Re: Why Oracle does not allow rollback of DDL statements?

From: Noons <>
Date: Thu, 13 Nov 2008 20:00:08 +1100
Message-ID: <gfgq8g$9nv$>

Serge Rielau wrote,on my timestamp of 11/11/2008 10:34 PM:

>> For example: Try to drop a table that is not there - a common example
>> of a
>> "oops" statement in an upgrade script.  It produces an error, but does
>> NOT
>> cause a rollback to take place or lock other scripts out.

> Why would is cause a rollback? If you are doing DML (let's move to safer
> ground) and you are getting an error - say a check constraint violation
> - do you expect teh whole transaction to roll back?

That is PRECISELY what was suggested as an advantage of the transactional DDL.

In SS's case, I'll make it clear:

if you MISTYPE the name of a table on an upgrade script - the example of applicability of said feature - you will end up with an incorrect script executed to the end, without so much as a rollback.

Transactional DDL is not something that is triggered or not depending on what is "convenient" to implement.

Either it works CONSISTENTLY and UNIFORMLY for ALL DDL statements or it is simply a joke, to be put right up there with the others - such as "web 2.0" and SOA.

 > Typically I'd expect
> the statement to fail (statement atomicity) and then an exception
> handler can decide whether the problem as serious enough to fail the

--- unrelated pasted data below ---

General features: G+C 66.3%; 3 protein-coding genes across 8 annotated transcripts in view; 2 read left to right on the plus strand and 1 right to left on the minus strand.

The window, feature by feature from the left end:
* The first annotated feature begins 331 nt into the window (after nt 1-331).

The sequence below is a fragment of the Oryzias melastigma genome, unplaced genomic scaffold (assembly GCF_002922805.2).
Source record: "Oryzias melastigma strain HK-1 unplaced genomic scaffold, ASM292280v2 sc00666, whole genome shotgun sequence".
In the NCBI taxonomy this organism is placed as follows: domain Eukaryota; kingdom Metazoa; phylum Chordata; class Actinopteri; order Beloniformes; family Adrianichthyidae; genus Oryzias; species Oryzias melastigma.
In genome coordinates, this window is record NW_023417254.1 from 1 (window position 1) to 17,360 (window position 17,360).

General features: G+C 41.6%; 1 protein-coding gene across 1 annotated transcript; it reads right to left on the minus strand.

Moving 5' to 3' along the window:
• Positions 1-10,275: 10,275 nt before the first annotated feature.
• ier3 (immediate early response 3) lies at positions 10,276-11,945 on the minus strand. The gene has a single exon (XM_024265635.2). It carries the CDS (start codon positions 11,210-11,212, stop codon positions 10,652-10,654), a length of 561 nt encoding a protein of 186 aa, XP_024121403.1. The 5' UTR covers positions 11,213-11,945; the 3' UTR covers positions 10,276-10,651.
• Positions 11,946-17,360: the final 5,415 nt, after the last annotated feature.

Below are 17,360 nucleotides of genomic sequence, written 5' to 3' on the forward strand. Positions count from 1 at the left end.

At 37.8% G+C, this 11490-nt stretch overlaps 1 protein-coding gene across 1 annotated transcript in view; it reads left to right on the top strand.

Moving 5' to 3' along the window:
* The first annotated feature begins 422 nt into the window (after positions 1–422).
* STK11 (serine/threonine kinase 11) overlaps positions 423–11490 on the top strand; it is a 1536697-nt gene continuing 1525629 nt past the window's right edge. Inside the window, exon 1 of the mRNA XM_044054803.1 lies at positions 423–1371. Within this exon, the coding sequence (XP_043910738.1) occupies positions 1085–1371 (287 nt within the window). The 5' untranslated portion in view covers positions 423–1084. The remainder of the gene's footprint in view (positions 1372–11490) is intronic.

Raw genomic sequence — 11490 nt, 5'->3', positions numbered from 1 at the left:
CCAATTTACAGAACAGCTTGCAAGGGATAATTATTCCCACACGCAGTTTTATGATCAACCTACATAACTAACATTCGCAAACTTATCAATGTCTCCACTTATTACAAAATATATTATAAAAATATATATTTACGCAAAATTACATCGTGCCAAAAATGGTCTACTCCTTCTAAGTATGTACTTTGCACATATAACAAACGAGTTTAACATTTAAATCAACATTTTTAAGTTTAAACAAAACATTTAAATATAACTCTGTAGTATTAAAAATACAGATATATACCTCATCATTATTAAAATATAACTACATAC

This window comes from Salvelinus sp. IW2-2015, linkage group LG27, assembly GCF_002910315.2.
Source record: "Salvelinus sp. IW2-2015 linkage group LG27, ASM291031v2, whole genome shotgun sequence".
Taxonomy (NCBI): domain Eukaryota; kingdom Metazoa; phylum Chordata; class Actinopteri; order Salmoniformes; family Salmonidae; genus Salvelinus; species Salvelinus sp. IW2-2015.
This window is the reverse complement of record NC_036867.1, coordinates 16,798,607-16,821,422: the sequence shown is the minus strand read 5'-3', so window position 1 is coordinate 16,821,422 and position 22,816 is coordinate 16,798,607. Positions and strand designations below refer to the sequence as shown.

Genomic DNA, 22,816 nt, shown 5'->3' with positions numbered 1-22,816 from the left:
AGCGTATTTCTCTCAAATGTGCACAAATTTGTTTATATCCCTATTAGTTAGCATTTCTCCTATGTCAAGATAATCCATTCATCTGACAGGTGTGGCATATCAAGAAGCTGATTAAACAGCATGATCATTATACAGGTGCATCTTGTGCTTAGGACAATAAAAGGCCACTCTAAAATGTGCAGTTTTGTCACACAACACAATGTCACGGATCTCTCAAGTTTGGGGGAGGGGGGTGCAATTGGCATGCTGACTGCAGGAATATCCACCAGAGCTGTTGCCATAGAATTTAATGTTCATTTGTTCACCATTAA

> transaction or recover from it somehow.
> That's what those WHENEVER exceptions are there fore.

And that's precisely what is missing from the SS implementation of transactional DDL.
Or at least a consistent way of implementing ALL exceptions the same way, be it by default or by code.

Otherwise, don't even mention upgrade scripts as an example of need for transactional DDL!

> Interesting. In my world again the statement would fail (and roll back)
> but the transaction remains intact. An exception handler initiates
> rollback if desired.

Exactly. I'd expect that to be the case, whatever the conditions. With SS, it's only if you code explicitly to cause that to happen: the default condition will bypass all that in inconsistent ways.

That makes the feature unusable for that purpose. Received on Thu Nov 13 2008 - 03:00:08 CST

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